Authors: Alexis Henderson
The world is a vast and dangerous place, unfit for the Father’s flock.
THE MAIN ROAD
stretched into the impenetrable black. Immanuelle couldn’t see the Darkwood, but she could feel the familiar intoxication of her own unraveling as she delved deeper and deeper into the wilds. Overhead, the sky was dark—no star spatter or the sliver of a crescent moon to light the way ahead. Most of the lamps alongside the road were dark, and the few that were lit held tiny dying flames that flickered violently, threatening to snuff out with even the smallest breath of wind.
There were no traces of life on the road or in the forest that flanked it. No wagon tracks or footprints, no owls roosting in the trees. As Ezra had predicted, the Prophet’s Guard had stopped their chase the moment she passed through the Hallowed Gate. She was truly alone, on the dark, wild road. But despite the eerie quiet of the night and her own aching loneliness, she took comfort in the fact that with the onset of the darkness plague, the blight was likely over, since each new plague thus far had signaled the end of the old one. She prayed that meant that Glory and Honor would now be spared. Then she remembered that the final plague was
. She could only hope her journey could forestall it.
Immanuelle rode on. The night lapsed on long after its allotted hours were spent, and the black tide of the darkness was almost unfathomably thick. She tried her best to count the hours as they passed, but the unending black took on a kind of timelessness that made any attempt at tracking the time near impossible.
After what felt like a few hours, a drizzling rain began to fall, and it quickly gave way to sloughing sheets of sleet. With no shelter in sight, save for the sparse overhang of the forest’s treetops, Immanuelle had nothing but Ezra’s cloak to shield her from the torrents of the storm. By the time she came upon the ruins of a long-abandoned monastery, she was soaked to the bone, and the reins had chafed her palms raw and bloody. Knowing she was far too exhausted to continue, she decided to camp there.
The structure was a strange one, built on a berm that overlooked a shallow gulley. It was squat, narrow, and long, like a hallway or run of horse stalls. Stone columns supported a crumbling roof, which was built flat and low and covered in a sprawl of sweetgrass.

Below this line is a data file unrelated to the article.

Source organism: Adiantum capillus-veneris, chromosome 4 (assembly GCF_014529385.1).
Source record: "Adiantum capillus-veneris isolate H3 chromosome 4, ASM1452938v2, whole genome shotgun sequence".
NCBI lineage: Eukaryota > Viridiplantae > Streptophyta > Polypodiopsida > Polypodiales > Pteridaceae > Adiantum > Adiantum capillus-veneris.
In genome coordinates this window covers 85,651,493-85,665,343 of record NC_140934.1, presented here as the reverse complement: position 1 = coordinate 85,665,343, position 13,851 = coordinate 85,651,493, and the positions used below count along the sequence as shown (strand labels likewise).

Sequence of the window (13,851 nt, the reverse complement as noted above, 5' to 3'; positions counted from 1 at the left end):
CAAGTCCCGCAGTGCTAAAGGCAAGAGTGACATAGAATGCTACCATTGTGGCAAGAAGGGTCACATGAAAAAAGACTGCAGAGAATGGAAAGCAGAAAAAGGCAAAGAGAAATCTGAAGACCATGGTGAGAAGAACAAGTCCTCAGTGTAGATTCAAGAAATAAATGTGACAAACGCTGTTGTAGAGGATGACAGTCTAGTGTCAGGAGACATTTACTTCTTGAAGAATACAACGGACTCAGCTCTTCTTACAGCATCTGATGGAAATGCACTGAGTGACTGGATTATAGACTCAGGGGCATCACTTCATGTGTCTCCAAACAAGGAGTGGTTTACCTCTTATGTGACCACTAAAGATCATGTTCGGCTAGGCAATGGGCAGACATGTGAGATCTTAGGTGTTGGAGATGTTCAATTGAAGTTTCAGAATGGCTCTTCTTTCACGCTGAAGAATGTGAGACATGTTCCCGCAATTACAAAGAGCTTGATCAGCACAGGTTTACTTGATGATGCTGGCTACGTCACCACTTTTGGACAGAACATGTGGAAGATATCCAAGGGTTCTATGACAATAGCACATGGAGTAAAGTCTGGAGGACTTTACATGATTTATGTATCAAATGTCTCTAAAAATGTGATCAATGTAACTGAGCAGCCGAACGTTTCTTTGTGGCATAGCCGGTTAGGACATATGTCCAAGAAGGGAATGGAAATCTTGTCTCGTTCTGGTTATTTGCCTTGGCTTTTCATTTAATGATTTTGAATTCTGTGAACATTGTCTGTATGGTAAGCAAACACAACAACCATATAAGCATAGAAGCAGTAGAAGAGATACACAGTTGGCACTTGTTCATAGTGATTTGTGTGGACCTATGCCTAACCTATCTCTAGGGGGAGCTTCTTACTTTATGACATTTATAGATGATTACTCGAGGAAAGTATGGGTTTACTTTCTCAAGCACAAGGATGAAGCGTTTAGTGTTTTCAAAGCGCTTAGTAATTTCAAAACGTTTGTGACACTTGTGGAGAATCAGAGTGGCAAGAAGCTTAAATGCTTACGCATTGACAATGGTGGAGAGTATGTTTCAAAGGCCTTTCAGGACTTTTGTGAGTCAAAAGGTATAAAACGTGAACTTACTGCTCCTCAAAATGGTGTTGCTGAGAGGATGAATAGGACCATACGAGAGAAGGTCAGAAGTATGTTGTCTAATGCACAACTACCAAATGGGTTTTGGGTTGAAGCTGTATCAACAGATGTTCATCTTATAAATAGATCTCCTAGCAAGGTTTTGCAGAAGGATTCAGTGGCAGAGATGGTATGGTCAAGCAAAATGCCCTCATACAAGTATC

Pulling the cart to a stop alongside the ruins, Immanuelle hopped off the seat, untethered the horse, and led him into the structure and out of the sleet. She fed and watered him with provisions from the wagon, then retreated, soaked and shivering, into the far corner of the monastery, while the storm raged on.
When she felt rested enough to keep hold of the reins, Immanuelle roused herself, harnessed the horse to the cart, and set out into the dark again.
After a while, the wilderness pressed closer and the road diverged. One path, the larger of the two, was well cobbled and flanked by streetlamps on either side. It turned east, toward the deep woodland. The other was just a thin lane that looked much like the forest paths that snaked through the Bethelan woods.
Immanuelle went west, to Ishmel.
Brambles and branches tore at her clothes as she traveled down the narrow woodland corridor. The road was rutted with potholes and scattered with all manner of debris. Several times Immanuelle had to hop out of the cart and clear the way before they could pass through. In fact, she spent much of that leg of the journey on her feet, leading Ezra’s steed by the bridle. Often, she had to coax the animal through the narrow passages that carved through the wilderness, mumbling calming words and sometimes singing the same lullabies she did to Honor and Glory, just to keep the eerie silence at bay and prevent the poor beast from spooking.
As they journeyed on, the path became progressively steeper and then gave way to a series of winding and treacherous trails that carved around the foothills of the mountains. Immanuelle had never been in the mountains before, and she scorned the dark for depriving her of the chance to see them clearly. She wished, desperately, that Ezra was there with her. It would have been such an adventure, to explore a place like this with him at her side.
She wondered if he was still alive, or if the Prophet’s guards had executed him on the plains. Though Immanuelle was no longer in the habit of praying, she prayed for Ezra then. Begged the Father to save him or, if not that, give her the chance to return to Bethel so she could find a way to save him herself. He was too young and too good to die. Bethel needed him.
needed him. Because without Ezra, whom did she have left to turn to? Leah was dead and gone. Martha had betrayed her to the Prophet’s Guard, and Immanuelle knew that the rest of the Moores wouldn’t dare to oppose her. For the first time in her life, she was made to reckon with the idea that she might be truly, and totally, alone.
Immanuelle continued her trek up the treacherous mountain roads—head bowed to the roaring storm winds that swept in from
the west, gripping the reins so tightly her fingers locked stiff. As the horse edged its way around a particularly steep crag, there was a loud peal of thunder. The horse lurched forward with so much force he snatched Immanuelle off her feet. They careened around a tight curve in the path, Immanuelle’s boots skidding through the frozen muck of the road as she struggled to pull the horse to a stop. But as they raced toward another bend—this one around a cliff so high Immanuelle couldn’t see the bottom—the cart’s wheel struck a rut in the road. Its back wheels slipped off the cliff’s edge, dragging the horse back with it.